However, previous PHERP innovation programs have funded curriculum initiatives including a range of distance education resources which do hint at the possibility of national academic institution cooperation in further deepening and broadening public health research and education in Australia. Encouragement of national initiatives that bring together the requisite critical mass of teachers and students for viable teaching programs will foster specialist training and the sharing of limited valuable resources (Indigenous Health educators for example). A national Indigenous public health curriculum framework that sets the standards for Indigenous health content and skills for all public health students18 and a discipline-based public health nutrition initiative built on collegial activities and continuing education links with State health departments http://www.aphnac.com/ are examples of potential templates for collaborations that could coalesce regional or discipline-based curriculum initiatives.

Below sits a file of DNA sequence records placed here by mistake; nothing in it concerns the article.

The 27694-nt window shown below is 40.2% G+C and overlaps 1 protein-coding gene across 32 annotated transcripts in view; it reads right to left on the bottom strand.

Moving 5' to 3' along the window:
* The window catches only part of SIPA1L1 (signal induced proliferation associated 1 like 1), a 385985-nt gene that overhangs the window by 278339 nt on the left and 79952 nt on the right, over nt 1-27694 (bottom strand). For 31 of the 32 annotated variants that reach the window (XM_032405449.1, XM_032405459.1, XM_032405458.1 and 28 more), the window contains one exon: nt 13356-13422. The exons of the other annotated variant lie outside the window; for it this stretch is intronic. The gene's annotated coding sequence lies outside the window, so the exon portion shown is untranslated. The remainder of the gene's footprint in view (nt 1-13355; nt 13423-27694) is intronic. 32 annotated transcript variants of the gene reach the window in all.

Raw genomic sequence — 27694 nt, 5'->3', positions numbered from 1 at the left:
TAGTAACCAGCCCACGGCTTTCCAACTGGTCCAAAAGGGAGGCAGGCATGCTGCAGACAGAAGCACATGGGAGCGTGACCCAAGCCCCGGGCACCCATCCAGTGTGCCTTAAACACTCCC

Core public health skills that provide the platform of transferrable knowledge and skills to meet surge capacity demands are required to address both current and emerging national priorities and pandemics. These generic skills are appropriate to the range of emerging public health issues and interventions and, in general, existing university departments of public health are able to respond to this with appropriate support. However, the need to sustain a capacity to respond to current as well as emerging priorities is as much dependant on a flexible workforce allowing mobility in times of response demand as it is on public health graduate attributes.